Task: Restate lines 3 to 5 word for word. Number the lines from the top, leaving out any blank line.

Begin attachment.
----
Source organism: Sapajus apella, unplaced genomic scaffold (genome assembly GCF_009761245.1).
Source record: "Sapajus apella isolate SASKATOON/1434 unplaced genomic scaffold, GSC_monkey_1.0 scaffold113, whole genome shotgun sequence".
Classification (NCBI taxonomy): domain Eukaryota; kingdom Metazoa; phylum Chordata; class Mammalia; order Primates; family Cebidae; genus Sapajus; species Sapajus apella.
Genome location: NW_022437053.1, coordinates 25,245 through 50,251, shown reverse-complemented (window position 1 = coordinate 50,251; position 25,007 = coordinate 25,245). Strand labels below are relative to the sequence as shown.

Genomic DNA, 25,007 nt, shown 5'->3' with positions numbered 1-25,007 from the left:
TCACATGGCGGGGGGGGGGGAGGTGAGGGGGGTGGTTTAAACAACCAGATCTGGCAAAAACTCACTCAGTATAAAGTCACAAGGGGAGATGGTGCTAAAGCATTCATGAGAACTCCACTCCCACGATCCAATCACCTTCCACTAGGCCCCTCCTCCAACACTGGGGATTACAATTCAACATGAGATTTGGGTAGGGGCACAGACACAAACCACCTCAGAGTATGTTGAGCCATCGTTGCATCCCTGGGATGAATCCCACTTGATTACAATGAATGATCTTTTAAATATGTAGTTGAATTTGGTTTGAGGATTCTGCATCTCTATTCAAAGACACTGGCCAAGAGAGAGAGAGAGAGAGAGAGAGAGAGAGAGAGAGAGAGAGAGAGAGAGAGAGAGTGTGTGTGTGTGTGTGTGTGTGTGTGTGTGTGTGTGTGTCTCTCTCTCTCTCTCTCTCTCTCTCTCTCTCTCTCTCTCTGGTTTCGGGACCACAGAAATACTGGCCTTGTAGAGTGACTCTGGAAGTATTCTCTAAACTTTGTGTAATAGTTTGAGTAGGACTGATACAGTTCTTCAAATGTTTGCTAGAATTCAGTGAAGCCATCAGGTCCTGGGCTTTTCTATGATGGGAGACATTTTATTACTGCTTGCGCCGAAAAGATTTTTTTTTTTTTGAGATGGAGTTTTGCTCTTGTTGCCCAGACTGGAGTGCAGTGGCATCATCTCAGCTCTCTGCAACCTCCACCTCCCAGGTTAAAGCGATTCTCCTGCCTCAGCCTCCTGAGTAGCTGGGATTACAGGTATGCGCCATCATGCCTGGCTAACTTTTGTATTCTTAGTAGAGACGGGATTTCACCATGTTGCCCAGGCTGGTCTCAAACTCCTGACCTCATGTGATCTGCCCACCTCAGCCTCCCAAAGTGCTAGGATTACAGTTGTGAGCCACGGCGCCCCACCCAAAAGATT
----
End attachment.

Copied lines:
Classification (NCBI taxonomy): domain Eukaryota; kingdom Metazoa; phylum Chordata; class Mammalia; order Primates; family Cebidae; genus Sapajus; species Sapajus apella.
Genome location: NW_022437053.1, coordinates 25,245 through 50,251, shown reverse-complemented (window position 1 = coordinate 50,251; position 25,007 = coordinate 25,245). Strand labels below are relative to the sequence as shown.

Genomic DNA, 25,007 nt, shown 5'->3' with positions numbered 1-25,007 from the left: